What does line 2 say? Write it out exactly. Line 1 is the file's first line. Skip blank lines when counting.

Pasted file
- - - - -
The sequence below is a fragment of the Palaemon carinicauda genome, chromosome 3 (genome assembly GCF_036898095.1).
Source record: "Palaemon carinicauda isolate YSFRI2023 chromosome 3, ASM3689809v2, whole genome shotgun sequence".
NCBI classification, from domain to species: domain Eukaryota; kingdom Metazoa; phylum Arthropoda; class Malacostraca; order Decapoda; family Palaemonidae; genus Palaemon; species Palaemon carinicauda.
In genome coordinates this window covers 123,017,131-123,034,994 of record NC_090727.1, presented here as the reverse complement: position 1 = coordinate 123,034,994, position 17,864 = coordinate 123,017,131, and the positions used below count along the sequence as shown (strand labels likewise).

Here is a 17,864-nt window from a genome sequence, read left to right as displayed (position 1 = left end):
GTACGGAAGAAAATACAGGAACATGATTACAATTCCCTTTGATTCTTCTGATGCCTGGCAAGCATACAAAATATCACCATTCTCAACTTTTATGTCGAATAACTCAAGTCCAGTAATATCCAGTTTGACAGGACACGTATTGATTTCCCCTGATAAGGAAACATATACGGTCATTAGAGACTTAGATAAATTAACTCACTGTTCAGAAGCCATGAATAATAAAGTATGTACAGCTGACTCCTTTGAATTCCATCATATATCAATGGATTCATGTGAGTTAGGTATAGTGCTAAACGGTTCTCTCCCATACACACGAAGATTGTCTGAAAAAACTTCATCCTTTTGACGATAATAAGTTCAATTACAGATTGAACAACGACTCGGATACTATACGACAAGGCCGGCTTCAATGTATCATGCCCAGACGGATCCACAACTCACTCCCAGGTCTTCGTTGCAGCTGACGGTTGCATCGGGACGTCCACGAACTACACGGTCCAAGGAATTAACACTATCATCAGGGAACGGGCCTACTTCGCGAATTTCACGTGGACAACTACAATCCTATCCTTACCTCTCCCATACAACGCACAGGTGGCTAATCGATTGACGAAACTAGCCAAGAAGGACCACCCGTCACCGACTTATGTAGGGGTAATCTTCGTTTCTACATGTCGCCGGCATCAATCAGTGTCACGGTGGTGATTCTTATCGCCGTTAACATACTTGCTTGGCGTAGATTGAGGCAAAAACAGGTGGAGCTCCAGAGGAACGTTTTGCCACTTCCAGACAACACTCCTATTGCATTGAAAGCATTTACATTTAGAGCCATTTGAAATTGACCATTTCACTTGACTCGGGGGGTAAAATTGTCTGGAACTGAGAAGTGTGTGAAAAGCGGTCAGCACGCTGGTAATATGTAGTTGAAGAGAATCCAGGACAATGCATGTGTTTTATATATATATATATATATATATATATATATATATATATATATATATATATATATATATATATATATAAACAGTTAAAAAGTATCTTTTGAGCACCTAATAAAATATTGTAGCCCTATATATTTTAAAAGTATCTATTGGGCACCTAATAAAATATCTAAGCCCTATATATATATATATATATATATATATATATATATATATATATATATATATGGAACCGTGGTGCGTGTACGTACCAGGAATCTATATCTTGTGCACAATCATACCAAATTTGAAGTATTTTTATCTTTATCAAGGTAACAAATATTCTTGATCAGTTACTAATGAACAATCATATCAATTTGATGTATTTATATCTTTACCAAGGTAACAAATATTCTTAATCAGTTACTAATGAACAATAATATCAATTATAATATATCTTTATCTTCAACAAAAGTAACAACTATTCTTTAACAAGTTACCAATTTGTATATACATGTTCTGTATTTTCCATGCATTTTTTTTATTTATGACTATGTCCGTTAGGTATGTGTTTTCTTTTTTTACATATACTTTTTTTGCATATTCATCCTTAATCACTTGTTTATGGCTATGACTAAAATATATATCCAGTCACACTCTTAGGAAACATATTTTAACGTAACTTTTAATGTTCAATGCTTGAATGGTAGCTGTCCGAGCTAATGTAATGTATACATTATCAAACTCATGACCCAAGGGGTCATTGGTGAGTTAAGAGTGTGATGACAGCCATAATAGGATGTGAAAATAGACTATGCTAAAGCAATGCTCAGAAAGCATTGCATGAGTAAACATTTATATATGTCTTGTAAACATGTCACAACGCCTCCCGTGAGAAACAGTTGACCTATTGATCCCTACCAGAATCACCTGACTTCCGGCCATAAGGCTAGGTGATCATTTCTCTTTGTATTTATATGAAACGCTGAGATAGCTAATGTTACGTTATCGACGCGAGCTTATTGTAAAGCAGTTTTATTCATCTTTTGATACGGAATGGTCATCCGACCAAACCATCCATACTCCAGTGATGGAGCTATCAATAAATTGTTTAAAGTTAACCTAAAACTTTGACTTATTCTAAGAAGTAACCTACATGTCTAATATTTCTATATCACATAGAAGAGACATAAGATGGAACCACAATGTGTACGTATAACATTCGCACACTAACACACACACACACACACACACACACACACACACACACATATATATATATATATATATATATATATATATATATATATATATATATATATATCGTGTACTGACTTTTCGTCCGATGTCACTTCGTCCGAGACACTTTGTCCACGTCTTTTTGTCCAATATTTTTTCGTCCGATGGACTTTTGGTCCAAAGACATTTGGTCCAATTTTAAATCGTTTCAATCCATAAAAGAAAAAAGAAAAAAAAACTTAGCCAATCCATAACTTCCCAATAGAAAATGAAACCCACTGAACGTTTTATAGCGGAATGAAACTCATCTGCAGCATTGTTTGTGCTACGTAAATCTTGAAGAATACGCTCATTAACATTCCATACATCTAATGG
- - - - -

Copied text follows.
Source record: "Palaemon carinicauda isolate YSFRI2023 chromosome 3, ASM3689809v2, whole genome shotgun sequence".